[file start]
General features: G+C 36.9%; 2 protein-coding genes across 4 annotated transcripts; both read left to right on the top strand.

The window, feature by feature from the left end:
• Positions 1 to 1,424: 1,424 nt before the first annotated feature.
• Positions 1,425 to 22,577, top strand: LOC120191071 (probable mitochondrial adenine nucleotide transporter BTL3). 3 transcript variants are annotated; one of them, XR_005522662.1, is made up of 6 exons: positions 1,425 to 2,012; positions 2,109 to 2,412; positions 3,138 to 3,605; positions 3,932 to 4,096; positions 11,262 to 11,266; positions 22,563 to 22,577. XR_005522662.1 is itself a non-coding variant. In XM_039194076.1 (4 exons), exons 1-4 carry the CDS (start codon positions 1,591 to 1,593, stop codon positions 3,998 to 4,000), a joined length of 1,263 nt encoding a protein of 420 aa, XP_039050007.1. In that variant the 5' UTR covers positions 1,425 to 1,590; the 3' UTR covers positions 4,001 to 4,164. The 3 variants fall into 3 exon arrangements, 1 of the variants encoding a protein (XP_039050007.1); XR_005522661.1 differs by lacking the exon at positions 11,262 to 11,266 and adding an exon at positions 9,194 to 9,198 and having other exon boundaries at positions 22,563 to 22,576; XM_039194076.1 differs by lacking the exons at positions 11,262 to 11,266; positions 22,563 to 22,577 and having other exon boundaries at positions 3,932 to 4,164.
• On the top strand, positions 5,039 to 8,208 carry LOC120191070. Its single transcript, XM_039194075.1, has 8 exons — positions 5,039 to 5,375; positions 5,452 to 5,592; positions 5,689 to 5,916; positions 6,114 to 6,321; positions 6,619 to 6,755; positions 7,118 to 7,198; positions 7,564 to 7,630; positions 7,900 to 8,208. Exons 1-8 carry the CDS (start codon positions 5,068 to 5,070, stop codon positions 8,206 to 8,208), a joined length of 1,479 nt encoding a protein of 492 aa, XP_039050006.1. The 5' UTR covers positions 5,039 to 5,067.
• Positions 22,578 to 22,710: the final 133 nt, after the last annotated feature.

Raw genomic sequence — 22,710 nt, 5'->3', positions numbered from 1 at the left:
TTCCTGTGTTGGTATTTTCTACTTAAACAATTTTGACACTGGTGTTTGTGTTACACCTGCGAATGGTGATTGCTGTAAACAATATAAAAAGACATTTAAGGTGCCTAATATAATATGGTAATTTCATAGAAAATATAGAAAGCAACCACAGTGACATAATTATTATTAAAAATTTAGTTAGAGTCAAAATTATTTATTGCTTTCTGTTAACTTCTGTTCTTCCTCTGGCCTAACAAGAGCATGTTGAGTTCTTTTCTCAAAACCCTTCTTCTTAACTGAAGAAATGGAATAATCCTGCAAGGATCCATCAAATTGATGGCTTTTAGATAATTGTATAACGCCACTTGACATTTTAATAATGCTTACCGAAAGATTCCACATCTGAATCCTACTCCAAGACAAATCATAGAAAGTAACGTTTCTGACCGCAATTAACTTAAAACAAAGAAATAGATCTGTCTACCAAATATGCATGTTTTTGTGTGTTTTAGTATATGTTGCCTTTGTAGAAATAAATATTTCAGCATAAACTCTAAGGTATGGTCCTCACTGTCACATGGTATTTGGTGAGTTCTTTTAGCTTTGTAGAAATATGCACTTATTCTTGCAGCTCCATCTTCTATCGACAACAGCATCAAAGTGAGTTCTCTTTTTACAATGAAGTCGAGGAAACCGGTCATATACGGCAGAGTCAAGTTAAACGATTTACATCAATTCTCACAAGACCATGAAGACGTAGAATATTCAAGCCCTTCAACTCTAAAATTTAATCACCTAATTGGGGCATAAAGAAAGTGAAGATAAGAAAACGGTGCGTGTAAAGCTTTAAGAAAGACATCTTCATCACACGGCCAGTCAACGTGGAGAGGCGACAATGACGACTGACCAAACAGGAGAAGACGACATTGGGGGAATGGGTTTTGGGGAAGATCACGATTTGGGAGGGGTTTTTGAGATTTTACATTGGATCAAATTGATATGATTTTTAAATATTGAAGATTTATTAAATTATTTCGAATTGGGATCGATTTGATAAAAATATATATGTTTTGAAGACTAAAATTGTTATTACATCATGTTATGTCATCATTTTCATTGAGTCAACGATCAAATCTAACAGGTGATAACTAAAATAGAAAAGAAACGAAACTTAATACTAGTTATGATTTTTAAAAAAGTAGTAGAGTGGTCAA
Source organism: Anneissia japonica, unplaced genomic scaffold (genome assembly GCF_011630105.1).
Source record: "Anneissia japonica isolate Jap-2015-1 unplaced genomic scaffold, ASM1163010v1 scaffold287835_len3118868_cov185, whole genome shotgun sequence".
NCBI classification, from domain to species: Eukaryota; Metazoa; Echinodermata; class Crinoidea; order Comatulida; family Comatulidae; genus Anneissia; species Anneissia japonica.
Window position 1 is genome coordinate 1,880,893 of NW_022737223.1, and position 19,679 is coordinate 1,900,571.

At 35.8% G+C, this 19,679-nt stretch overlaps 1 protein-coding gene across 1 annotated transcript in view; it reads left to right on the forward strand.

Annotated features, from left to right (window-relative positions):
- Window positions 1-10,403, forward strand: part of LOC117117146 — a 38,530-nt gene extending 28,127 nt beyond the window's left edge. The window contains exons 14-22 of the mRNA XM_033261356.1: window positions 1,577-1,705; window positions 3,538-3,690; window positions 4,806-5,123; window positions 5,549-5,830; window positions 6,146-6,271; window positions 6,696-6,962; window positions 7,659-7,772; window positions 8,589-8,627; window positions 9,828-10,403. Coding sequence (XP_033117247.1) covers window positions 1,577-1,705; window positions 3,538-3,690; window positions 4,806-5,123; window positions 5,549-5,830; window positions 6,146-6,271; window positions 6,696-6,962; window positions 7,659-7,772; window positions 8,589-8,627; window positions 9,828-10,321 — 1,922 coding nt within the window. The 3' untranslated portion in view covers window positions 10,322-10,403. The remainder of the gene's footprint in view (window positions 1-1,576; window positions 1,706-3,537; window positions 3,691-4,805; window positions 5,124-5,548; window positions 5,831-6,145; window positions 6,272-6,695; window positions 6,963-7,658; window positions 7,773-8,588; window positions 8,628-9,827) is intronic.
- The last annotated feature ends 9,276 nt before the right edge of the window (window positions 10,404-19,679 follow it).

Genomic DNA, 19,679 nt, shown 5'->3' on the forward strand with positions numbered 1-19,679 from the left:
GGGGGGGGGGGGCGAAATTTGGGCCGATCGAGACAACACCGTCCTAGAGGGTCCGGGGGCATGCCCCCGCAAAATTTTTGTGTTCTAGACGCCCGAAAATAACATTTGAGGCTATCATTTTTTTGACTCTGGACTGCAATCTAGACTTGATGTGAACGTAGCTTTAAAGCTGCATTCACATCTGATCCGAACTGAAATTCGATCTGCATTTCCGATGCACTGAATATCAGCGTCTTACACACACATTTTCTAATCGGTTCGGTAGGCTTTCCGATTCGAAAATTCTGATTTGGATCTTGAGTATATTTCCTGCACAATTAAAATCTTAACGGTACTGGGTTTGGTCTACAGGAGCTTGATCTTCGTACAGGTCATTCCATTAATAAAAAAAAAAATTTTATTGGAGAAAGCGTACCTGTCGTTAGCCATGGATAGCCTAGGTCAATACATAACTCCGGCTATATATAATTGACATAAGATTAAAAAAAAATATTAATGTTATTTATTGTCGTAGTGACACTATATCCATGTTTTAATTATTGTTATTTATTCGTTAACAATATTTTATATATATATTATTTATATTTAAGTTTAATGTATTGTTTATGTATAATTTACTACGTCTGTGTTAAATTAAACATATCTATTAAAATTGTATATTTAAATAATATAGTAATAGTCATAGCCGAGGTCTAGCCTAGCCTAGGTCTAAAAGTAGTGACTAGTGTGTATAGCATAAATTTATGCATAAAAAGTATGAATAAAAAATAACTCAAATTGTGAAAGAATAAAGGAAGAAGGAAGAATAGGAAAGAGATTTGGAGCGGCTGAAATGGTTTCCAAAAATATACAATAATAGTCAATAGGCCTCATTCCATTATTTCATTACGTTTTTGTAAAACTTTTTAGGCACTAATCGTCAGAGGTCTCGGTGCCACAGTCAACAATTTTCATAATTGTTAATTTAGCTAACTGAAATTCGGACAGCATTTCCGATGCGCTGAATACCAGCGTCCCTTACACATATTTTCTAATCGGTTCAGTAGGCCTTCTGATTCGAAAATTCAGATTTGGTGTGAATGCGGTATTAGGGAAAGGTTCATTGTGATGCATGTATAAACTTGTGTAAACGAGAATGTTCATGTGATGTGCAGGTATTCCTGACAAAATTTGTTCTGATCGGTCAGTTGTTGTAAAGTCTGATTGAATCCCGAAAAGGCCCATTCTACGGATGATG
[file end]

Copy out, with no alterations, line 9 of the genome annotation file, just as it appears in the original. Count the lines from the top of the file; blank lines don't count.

Source organism: Anneissia japonica, unplaced genomic scaffold (genome assembly GCF_011630105.1).